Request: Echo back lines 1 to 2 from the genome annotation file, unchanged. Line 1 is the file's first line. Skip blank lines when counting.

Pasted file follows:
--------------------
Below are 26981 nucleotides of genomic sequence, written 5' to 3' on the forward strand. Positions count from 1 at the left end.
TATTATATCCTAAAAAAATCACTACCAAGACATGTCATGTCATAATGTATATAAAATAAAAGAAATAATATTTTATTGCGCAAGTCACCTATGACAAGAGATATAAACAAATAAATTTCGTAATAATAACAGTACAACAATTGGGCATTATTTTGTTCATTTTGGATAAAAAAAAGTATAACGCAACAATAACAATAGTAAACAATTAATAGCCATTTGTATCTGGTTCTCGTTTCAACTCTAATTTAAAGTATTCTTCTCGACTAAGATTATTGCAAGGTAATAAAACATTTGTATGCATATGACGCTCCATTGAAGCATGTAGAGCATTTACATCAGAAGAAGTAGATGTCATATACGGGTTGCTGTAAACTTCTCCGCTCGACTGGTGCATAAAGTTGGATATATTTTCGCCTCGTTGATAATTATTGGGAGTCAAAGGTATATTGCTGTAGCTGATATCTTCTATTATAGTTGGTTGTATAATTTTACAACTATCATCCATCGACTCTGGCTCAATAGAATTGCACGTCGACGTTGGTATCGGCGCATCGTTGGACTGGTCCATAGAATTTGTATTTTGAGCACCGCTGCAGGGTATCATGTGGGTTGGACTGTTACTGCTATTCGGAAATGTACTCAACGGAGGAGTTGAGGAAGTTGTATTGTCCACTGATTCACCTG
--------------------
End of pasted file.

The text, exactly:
Below are 26981 nucleotides of genomic sequence, written 5' to 3' on the forward strand. Positions count from 1 at the left end.
TATTATATCCTAAAAAAATCACTACCAAGACATGTCATGTCATAATGTATATAAAATAAAAGAAATAATATTTTATTGCGCAAGTCACCTATGACAAGAGATATAAACAAATAAATTTCGTAATAATAACAGTACAACAATTGGGCATTATTTTGTTCATTTTGGATAAAAAAAAGTATAACGCAACAATAACAATAGTAAACAATTAATAGCCATTTGTATCTGGTTCTCGTTTCAACTCTAATTTAAAGTATTCTTCTCGACTAAGATTATTGCAAGGTAATAAAACATTTGTATGCATATGACGCTCCATTGAAGCATGTAGAGCATTTACATCAGAAGAAGTAGATGTCATATACGGGTTGCTGTAAACTTCTCCGCTCGACTGGTGCATAAAGTTGGATATATTTTCGCCTCGTTGATAATTATTGGGAGTCAAAGGTATATTGCTGTAGCTGATATCTTCTATTATAGTTGGTTGTATAATTTTACAACTATCATCCATCGACTCTGGCTCAATAGAATTGCACGTCGACGTTGGTATCGGCGCATCGTTGGACTGGTCCATAGAATTTGTATTTTGAGCACCGCTGCAGGGTATCATGTGGGTTGGACTGTTACTGCTATTCGGAAATGTACTCAACGGAGGAGTTGAGGAAGTTGTATTGTCCACTGATTCACCTG